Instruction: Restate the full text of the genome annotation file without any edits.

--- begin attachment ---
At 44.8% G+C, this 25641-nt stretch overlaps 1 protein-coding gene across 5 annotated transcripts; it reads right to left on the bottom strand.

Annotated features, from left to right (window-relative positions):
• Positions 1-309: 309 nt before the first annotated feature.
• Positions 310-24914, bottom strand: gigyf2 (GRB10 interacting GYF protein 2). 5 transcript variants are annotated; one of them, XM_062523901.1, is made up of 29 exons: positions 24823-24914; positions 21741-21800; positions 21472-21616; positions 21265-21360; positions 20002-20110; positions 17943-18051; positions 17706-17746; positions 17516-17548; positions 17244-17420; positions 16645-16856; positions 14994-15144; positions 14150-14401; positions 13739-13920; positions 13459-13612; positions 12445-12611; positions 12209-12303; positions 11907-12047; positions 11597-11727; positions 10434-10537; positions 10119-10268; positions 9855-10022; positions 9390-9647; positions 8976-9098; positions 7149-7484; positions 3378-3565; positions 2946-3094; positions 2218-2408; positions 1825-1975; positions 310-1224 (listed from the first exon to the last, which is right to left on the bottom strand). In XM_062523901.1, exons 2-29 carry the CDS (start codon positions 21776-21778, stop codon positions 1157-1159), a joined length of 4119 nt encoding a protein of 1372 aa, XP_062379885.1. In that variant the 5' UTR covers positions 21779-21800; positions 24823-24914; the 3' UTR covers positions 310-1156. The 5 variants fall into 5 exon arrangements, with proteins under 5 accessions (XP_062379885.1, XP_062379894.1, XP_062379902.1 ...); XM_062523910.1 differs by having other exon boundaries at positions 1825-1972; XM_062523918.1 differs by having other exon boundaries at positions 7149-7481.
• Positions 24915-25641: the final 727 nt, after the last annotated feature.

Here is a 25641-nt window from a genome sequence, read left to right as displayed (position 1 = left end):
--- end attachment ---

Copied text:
At 44.8% G+C, this 25641-nt stretch overlaps 1 protein-coding gene across 5 annotated transcripts; it reads right to left on the bottom strand.

Annotated features, from left to right (window-relative positions):
• Positions 1-309: 309 nt before the first annotated feature.
• Positions 310-24914, bottom strand: gigyf2 (GRB10 interacting GYF protein 2). 5 transcript variants are annotated; one of them, XM_062523901.1, is made up of 29 exons: positions 24823-24914; positions 21741-21800; positions 21472-21616; positions 21265-21360; positions 20002-20110; positions 17943-18051; positions 17706-17746; positions 17516-17548; positions 17244-17420; positions 16645-16856; positions 14994-15144; positions 14150-14401; positions 13739-13920; positions 13459-13612; positions 12445-12611; positions 12209-12303; positions 11907-12047; positions 11597-11727; positions 10434-10537; positions 10119-10268; positions 9855-10022; positions 9390-9647; positions 8976-9098; positions 7149-7484; positions 3378-3565; positions 2946-3094; positions 2218-2408; positions 1825-1975; positions 310-1224 (listed from the first exon to the last, which is right to left on the bottom strand). In XM_062523901.1, exons 2-29 carry the CDS (start codon positions 21776-21778, stop codon positions 1157-1159), a joined length of 4119 nt encoding a protein of 1372 aa, XP_062379885.1. In that variant the 5' UTR covers positions 21779-21800; positions 24823-24914; the 3' UTR covers positions 310-1156. The 5 variants fall into 5 exon arrangements, with proteins under 5 accessions (XP_062379885.1, XP_062379894.1, XP_062379902.1 ...); XM_062523910.1 differs by having other exon boundaries at positions 1825-1972; XM_062523918.1 differs by having other exon boundaries at positions 7149-7481.
• Positions 24915-25641: the final 727 nt, after the last annotated feature.

Here is a 25641-nt window from a genome sequence, read left to right as displayed (position 1 = left end):